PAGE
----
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Maya Mountain Research Farm has been continuously managed as an agroforestry system for the last 26 years. In 1988, when the farm was a citrus and cattle farm, much of the land was severely damaged. Years of cattle raising had left many acres of heavily compressed soils, and the acres of citrus were at the end of their productive life span.


The farm has been transformed from a damaged landscape to a verdant forest of fruit and timber trees, with ornamental, medicinal and marketable crops.


The agroforestry system at MMRF covers over 25 acres, and is expanding every year. Within that area, we manage hundreds of species of plants. We have an emphasis on cacao as a sub canopy species.


Broadly, the agroforestry system can be considered to have a canopy later, a sub canopy layer, an emergent layer, a terrestrial layer and a sub soil layer. In an idealized systems, each of those layers have components with yields, some leaving the system, and others that enhance the productiveness of the system, maintaining the fertility of the system by nutrient cycling.


By mimicking the batiral ecosystem of rainforest which would be here if humans were not, we are able to produce food, fuel wood, building materials, medicinal crops, fodder for animals and marketable crops suchas cacao, vanilla, coffee, ginger, cardamom and tumeric, for some examples, while replicating the ecological services that ecosystems provide, services that include carbon sequestration, soil and soil moisture retention and habitat creation. These are all important ecological services that have increasing value as natural ecosystems are compromised by a combination of shifting cultivation, markets for export crops and increasing levels of timbering, especially in the communities adjacent to the Maya Mountains.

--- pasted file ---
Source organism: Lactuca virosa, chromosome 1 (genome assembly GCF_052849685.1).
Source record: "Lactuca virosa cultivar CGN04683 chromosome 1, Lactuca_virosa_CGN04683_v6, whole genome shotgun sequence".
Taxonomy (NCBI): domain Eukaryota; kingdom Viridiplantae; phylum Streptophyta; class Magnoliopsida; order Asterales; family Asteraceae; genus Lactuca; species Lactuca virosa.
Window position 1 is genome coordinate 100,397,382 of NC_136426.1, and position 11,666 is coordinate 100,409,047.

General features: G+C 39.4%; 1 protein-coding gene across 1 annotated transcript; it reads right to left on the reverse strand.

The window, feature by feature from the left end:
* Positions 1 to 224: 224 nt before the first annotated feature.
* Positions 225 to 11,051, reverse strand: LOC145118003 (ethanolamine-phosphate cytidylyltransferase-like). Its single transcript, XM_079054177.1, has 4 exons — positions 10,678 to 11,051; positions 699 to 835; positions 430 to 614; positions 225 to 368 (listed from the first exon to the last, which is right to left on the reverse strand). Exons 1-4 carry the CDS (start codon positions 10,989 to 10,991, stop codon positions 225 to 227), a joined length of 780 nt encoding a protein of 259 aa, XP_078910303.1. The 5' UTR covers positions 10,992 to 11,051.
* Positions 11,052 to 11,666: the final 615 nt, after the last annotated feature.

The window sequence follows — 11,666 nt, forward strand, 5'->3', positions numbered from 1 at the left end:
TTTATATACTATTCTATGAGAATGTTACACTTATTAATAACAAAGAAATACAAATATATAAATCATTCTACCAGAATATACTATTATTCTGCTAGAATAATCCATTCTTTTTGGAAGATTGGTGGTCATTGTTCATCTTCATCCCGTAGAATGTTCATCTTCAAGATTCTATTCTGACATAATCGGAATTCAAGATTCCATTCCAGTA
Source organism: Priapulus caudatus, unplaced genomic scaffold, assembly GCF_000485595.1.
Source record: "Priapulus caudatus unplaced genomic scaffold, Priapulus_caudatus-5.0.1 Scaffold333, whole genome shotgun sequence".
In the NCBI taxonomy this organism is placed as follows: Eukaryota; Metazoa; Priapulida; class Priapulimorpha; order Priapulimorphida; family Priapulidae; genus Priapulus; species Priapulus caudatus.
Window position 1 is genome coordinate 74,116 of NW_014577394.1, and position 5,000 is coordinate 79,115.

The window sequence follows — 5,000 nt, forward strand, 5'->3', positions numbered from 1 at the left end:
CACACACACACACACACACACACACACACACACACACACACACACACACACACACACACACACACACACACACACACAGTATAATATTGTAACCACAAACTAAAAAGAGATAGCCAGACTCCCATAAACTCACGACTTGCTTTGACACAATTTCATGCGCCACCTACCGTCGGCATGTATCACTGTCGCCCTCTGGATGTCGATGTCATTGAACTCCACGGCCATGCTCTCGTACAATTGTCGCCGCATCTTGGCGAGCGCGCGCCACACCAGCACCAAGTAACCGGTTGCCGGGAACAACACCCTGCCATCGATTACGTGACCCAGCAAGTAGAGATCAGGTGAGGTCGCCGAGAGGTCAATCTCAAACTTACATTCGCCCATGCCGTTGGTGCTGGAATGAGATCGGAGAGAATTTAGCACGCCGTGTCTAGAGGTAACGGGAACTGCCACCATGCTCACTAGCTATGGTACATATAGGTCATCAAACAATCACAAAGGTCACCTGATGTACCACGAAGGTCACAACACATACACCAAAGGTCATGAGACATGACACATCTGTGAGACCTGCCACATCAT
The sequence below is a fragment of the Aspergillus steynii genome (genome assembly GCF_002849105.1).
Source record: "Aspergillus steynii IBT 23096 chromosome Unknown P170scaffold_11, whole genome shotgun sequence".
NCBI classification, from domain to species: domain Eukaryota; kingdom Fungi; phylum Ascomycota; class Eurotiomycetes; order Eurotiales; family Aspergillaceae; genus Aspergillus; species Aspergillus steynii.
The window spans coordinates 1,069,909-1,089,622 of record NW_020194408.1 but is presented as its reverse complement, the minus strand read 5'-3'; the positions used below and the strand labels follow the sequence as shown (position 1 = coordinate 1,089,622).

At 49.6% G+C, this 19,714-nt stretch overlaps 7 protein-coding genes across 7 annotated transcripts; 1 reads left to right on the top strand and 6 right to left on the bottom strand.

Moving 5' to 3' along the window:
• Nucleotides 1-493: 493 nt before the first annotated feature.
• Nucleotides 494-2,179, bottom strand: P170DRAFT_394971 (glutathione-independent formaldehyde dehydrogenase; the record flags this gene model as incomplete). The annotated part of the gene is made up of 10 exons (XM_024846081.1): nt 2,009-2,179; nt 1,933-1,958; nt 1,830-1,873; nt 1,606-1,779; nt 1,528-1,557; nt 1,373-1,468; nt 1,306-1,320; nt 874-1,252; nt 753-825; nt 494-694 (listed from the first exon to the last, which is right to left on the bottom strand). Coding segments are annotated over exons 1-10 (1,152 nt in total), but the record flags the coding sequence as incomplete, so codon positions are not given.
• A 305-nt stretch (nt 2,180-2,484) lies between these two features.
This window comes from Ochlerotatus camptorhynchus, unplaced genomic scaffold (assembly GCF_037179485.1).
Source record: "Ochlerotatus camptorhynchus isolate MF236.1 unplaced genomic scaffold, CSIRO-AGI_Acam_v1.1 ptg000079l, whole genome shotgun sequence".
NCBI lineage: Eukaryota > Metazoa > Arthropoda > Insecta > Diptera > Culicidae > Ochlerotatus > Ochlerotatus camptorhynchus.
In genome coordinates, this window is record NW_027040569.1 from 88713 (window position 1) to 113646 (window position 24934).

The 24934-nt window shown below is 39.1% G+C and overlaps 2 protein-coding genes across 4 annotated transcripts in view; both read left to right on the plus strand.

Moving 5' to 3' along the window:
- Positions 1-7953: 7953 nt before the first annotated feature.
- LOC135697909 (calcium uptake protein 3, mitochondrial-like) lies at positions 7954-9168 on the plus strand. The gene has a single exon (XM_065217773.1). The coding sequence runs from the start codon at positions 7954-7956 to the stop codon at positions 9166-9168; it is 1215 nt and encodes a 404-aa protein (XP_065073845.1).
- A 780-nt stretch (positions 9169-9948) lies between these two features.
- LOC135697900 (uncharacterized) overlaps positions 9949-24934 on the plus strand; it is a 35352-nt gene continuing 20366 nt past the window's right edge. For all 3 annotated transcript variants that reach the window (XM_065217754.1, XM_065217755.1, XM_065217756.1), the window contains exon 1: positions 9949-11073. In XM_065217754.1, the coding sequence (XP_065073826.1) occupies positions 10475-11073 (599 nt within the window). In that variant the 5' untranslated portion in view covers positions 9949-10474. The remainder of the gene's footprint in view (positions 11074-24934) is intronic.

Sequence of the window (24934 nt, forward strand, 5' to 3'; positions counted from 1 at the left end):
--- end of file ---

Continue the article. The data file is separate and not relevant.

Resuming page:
Agroforestry has much to offer small holders in the lowland humid tropics, and there is no one-size-fits-all approach. Depending on the farmers needs and harvest time cycles, a farmer might have a timber dominant, fruit dominant or oil producing plant dominant agroforestry system, or use cacao or coffee as anchor crops to make medium to long term income while the timber trees mature.

Here at MMRF we have a very diverse polyculture, with timber trees, including native species like mahogany, cedar, guanacaste, mayflower, sam wood and exotics like teak. In between those trees we also have a lot of fruit trees, mango, avocado, mame sapote, rollinia, anona, soupr sop, noni, breadnut, bread fruit, golden plum, lime, etc, and amongst those we have coffee, cacao, jippy jappa palm, chi’kai palm and other species. At ground level we have plants like ginger, pineapple, chi’kai, tumeric, and leguminous plants like arachis pintoi and desmodium. Herbaceous perennials like banana and papayaare placed in the system where conditions are favorable for them, and serve as pioneer species, giving a quick return, and providing biomass to the farm when harvested.


Much of the food we eat, and most of the food we raise for our animals, the pigs, chickens, ducks comes from perennial crops in our agroforestry system. By utilizing perennial crops, we maximize the calorie production to energy expended ratio.


We practice something we call “induced patchiness”, with concentrations of species in certain areas, to facilitate easier harvesting, especially of seasonal crops, and better rates of pollination. This is similar to patchiness we see in nature. Around the classroom, the dorm and the posh pods, heading down to the drying floor/yoga studio, much of that is a coconut dominant polyculture. Close to the toilet, we have coffee, cacao, pineapple, coconut, sam wood, erythrina, breadnut and other species. While areas of MMRF are dominated by specific species all od these trees are planted with multiple species.


In 2008 we were hit by a devastating fire, after which we have had to push back the fire potential. We have expanded our cultivated areas by 12 acres to remove the wamil, or regenerative forest close to the buildings, and to replace it with agroforestry. Much of this has been centered on moringa, pineapple, coconut and banana, with pineapples being planted in long lines on contour to help to retain soil while also giving us a crop in the initial years. Now many of those tres are fruiting, and timber species have been planted.


In addition to the fruit and nut trees, and the marketable crops like coffee, cacao, cardamom, tumeric and ginger, we have many ornamental and leguminous trees.


MMRF is a good place to learn about agroforestry!